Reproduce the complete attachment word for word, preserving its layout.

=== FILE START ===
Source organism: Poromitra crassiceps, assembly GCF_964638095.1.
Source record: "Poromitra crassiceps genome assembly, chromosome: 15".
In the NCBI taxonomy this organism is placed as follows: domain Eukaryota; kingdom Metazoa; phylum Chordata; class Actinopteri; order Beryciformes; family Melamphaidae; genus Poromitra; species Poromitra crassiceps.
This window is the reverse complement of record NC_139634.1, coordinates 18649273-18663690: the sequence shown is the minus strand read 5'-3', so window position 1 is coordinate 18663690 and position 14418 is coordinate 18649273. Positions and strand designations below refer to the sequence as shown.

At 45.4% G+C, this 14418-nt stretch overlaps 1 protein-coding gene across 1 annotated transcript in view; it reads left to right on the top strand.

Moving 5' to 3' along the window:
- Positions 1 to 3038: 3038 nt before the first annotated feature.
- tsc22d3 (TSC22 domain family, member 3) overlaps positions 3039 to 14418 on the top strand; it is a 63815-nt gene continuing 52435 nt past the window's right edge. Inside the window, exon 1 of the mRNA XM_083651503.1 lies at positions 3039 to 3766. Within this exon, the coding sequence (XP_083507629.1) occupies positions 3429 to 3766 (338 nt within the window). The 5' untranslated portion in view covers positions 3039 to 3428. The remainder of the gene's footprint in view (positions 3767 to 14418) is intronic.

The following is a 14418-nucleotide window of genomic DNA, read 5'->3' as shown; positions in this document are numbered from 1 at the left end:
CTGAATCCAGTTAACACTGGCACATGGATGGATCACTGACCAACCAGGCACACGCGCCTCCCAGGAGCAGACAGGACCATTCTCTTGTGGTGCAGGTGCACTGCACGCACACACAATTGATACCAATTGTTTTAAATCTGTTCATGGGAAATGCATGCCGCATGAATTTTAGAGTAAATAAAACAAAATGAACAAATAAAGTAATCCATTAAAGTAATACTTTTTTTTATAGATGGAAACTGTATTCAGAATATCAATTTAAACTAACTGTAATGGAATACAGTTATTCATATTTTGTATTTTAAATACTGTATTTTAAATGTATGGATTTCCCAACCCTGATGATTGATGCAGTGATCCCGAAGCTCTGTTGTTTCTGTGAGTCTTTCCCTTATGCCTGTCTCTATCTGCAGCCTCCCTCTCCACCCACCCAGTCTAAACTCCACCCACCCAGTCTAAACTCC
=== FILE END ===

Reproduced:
Source organism: Poromitra crassiceps, assembly GCF_964638095.1.
Source record: "Poromitra crassiceps genome assembly, chromosome: 15".
In the NCBI taxonomy this organism is placed as follows: domain Eukaryota; kingdom Metazoa; phylum Chordata; class Actinopteri; order Beryciformes; family Melamphaidae; genus Poromitra; species Poromitra crassiceps.
This window is the reverse complement of record NC_139634.1, coordinates 18649273-18663690: the sequence shown is the minus strand read 5'-3', so window position 1 is coordinate 18663690 and position 14418 is coordinate 18649273. Positions and strand designations below refer to the sequence as shown.

At 45.4% G+C, this 14418-nt stretch overlaps 1 protein-coding gene across 1 annotated transcript in view; it reads left to right on the top strand.

Moving 5' to 3' along the window:
- Positions 1 to 3038: 3038 nt before the first annotated feature.
- tsc22d3 (TSC22 domain family, member 3) overlaps positions 3039 to 14418 on the top strand; it is a 63815-nt gene continuing 52435 nt past the window's right edge. Inside the window, exon 1 of the mRNA XM_083651503.1 lies at positions 3039 to 3766. Within this exon, the coding sequence (XP_083507629.1) occupies positions 3429 to 3766 (338 nt within the window). The 5' untranslated portion in view covers positions 3039 to 3428. The remainder of the gene's footprint in view (positions 3767 to 14418) is intronic.

The following is a 14418-nucleotide window of genomic DNA, read 5'->3' as shown; positions in this document are numbered from 1 at the left end:
CTGAATCCAGTTAACACTGGCACATGGATGGATCACTGACCAACCAGGCACACGCGCCTCCCAGGAGCAGACAGGACCATTCTCTTGTGGTGCAGGTGCACTGCACGCACACACAATTGATACCAATTGTTTTAAATCTGTTCATGGGAAATGCATGCCGCATGAATTTTAGAGTAAATAAAACAAAATGAACAAATAAAGTAATCCATTAAAGTAATACTTTTTTTTATAGATGGAAACTGTATTCAGAATATCAATTTAAACTAACTGTAATGGAATACAGTTATTCATATTTTGTATTTTAAATACTGTATTTTAAATGTATGGATTTCCCAACCCTGATGATTGATGCAGTGATCCCGAAGCTCTGTTGTTTCTGTGAGTCTTTCCCTTATGCCTGTCTCTATCTGCAGCCTCCCTCTCCACCCACCCAGTCTAAACTCCACCCACCCAGTCTAAACTCC